At the time of this writing, Amplitude doesn't have a default integration with any of these tools. You must configure your CMP to pass the outcome of the consent to the Amplitude SDK, so that any end user who hasn't provided consent or who has revoked consent (depending on the end user’s jurisdiction) is opted out of tracking by the Amplitude SDK. That signal must be received by the SDK as implemented on the customer’s site or application to execute the method amplitude.getInstance().enableTracking() while using the SDK deferred initialization as described in “Managing Cookie Consent”.

Can I use OneTrust with Amplitude to stay GDPR compliant?

Yes, you can use Amplitude with a CMP, like OneTrust, in a GDPR-compliant manner. Amplitude can't direct you on how to classify the Amplitude SDK/cookies. Instead, your privacy and legal teams should make this assessment based on the data you're coillecting. However, most customers, including in the EU, classify Amplitude cookies as Performance/Analytics cookies.

Customers may also choose to implement via a server side integration, therefore bypassing Amplitude’s cookies from the SDK. However, customers who integrate via a server side integration are still responsible for ensuring that they get any necessary consents and make any necessary disclosures for the personal data they collect and send to Amplitude.

When a user opts out, how can I opt them in again?

Besides the method amplitude.getInstance().enableTracking() discussed before, once a user is opted out, you can opt them in programmatically by calling the method amplitude.setOptOut(false). This sets the option optOut to false, re-setting the cookie with the new options and enabling the tracking. You can find the following code in the amplitude client:

2* Sets whether to opt current user out of tracking.
3* @public
4* @param {boolean} enable - if true then no events will be logged or sent.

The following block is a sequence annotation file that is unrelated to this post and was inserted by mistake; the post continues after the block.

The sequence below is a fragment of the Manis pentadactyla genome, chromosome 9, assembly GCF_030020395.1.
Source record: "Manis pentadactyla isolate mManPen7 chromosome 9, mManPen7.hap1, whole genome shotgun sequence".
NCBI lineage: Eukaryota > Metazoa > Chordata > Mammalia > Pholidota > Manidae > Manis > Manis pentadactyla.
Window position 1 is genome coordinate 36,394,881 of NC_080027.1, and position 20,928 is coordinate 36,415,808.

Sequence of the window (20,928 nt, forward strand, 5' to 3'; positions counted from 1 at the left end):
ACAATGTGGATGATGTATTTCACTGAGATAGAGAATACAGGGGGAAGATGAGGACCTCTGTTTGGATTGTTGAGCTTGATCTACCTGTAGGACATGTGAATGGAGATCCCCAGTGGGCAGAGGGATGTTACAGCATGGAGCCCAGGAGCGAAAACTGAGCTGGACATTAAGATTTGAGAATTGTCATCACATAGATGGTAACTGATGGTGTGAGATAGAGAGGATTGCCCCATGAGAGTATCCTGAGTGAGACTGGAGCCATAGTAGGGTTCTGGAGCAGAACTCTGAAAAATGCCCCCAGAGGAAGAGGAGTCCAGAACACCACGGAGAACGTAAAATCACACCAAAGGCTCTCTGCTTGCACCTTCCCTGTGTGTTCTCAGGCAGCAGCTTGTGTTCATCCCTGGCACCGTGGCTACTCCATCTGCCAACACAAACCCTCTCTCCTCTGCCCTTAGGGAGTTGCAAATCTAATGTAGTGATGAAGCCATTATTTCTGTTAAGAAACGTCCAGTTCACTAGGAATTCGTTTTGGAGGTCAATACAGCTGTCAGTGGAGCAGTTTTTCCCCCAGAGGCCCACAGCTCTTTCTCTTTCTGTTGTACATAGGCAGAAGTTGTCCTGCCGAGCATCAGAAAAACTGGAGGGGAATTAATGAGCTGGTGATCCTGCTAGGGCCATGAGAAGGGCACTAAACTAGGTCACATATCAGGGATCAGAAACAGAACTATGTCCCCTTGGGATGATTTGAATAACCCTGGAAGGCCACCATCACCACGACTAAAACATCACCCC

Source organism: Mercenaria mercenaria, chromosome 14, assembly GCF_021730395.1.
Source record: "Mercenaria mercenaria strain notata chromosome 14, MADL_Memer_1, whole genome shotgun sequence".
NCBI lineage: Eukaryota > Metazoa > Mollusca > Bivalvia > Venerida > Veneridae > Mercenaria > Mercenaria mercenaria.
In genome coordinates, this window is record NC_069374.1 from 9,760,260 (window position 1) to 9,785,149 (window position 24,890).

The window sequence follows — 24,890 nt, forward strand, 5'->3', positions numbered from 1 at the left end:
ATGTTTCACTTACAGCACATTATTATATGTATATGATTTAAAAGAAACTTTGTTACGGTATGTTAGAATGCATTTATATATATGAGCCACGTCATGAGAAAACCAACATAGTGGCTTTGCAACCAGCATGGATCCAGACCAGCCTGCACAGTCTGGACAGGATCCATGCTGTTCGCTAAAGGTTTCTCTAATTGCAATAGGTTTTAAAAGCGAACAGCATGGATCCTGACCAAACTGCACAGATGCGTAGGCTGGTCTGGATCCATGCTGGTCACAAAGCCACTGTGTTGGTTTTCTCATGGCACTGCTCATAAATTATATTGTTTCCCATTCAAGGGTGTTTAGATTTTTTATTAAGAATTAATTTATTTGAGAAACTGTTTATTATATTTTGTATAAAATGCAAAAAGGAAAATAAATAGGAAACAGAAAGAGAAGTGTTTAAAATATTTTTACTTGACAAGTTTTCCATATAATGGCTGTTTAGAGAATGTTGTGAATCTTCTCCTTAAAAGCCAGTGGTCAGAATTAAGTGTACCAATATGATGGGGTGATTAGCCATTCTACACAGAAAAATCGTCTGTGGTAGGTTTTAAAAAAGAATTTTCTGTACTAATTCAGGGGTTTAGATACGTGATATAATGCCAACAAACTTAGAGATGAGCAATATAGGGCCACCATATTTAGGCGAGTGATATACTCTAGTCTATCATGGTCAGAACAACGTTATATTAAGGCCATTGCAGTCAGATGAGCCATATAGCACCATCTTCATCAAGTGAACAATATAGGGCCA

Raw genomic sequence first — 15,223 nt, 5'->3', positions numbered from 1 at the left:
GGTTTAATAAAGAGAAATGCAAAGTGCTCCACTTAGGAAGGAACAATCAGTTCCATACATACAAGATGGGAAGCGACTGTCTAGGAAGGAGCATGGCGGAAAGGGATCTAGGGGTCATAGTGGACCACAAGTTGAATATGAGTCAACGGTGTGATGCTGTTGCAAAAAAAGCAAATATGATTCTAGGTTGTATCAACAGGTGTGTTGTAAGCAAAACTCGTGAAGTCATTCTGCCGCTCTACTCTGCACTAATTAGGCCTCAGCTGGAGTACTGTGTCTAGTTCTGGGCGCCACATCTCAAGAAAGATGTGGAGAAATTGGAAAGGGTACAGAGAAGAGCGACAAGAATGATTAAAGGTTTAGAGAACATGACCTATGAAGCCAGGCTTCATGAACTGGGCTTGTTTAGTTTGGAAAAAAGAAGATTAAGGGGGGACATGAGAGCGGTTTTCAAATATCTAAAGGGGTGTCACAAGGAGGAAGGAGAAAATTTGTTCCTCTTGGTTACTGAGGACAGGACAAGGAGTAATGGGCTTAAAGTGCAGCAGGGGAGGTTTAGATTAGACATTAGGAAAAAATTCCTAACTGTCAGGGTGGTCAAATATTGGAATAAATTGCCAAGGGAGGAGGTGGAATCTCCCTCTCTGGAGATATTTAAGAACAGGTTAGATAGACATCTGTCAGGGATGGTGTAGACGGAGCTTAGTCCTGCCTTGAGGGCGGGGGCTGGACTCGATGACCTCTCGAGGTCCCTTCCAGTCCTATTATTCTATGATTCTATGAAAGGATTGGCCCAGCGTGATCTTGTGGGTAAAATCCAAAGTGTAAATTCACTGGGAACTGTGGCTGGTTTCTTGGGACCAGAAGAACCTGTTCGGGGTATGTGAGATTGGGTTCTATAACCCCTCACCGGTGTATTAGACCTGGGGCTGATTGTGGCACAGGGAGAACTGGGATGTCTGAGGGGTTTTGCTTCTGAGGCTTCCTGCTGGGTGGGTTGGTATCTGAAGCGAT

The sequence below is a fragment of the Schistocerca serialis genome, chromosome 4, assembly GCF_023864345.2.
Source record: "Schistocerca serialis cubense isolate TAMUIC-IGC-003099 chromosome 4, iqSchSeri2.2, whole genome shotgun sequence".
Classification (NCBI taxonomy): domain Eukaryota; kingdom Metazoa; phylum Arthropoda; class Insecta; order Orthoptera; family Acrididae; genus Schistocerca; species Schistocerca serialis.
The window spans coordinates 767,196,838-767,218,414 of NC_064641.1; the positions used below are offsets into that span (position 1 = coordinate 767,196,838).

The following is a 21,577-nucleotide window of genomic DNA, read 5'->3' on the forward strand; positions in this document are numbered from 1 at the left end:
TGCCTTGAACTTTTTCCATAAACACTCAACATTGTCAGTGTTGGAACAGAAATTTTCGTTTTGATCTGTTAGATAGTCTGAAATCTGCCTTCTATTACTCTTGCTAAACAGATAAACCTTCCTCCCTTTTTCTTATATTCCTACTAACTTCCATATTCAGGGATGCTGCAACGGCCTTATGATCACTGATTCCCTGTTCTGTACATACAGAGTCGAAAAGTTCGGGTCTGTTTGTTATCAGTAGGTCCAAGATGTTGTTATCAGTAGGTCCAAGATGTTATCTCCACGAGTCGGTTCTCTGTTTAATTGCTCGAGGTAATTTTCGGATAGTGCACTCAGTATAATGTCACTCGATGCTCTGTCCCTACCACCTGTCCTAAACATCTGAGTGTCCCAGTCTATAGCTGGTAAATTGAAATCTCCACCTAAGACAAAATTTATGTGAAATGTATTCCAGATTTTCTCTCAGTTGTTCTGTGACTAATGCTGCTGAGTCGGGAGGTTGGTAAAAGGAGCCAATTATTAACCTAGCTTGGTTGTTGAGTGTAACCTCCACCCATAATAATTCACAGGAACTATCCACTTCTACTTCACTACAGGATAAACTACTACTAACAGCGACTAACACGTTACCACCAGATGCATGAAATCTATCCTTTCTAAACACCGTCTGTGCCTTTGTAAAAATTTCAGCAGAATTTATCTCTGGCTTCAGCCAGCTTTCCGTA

5* @example: amplitude.setOptOut(true);
7AmplitudeClient.prototype.setOptOut = function setOptOut(enable) {
8if (this._shouldDeferCall()) {
9 return this._q.push(['setOptOut'].concat(, 0)));
11 if (!utils.validateInput(enable, 'enable', 'boolean')) {
12 return;
14 try {
15 this.options.optOut = enable;
16 _saveCookieData(this);
17} catch (e) {
18 utils.log.error(e);

CNIL France - Frequently asked questions

CNIL France FAQs

FAQs related to CNIL aren't intended as legal or regulatory advice and don't constitute any warranty or contractual commitment on the part of Amplitude. Amplitude encourages customers to seek independent legal advice on your legal and regulatory obligations with issues related to this subject matter.

CNIL France - What is the CNIL cookie exemption?

The CNIL (Commission Nationale Informatique & Libertés) is the French Data Protection Agency. As a general rule, the CNIL requires the consent of users before cookies can be used on a website, a mobile application or other connected device. The CNIL allows for a very limited exemption from this requirement for cookies that collect only anonymous, aggregated statistical data that's used for measuring website traffic or performance. Data collected from these cookies can't be combined with other data or used to identify users.

CNIL France - What does the CNIL cookie exemption really mean?

The CNIL maintains a list of services which can be used under the exemption. However, any use of an analytics service under the CNIL exemption is subject to the following limitations:

  1. Analytics cookies can ONLY be placed without asking for user consent if they only collect anonymous statistical data for audience measurement (overall traffic, page views).
  2. This doesn't mean a customer can collect ALL data about a user for analysis.
  3. Under the exemption, customers can't use or create “user” analyses.

CNIL France - What does the CNIL exemption mean for Amplitude and our cookies?

As discussed, the CNIL allows for a limited exemption for the requirement that companies obtain user consent for any non-essential cookies. In general, this exemption applies to analytics cookies for the limited purpose of audience measurement of an app or a site, and it's limited to the use of anonymous tracers.

Therefore, a customer’s use of an analytics service under the exemption will be very limited. Without the CNIL cookie exemption, customers might only collect and measure part of their traffic. The power of the limited data set (for example, the data set with just the users that opt-in/consent) in Amplitude is much more valuable than the very limited data that can be collected under the exemption. This is because:

Audience measurement (page views, overall sessions) don't help customers make better decisions; behavioral analytics guide actions and learning.

Amplitude doesn't need 100% of traffic to derive meaningful insights.

Most of the exempted tools don't have the powerful analytics capabilities of Amplitude.

Besides using the SDKs, customers can still send data to Amplitude server-side. This doesn't require customers to obtain consent for a separate Amplitude SDK cookie. However, as mentioned above, customers who integrate via a server side integration will still be responsible for ensuring that they obtain any necessary consents and make any necessary disclosures for the personal data they collect and send to Amplitude.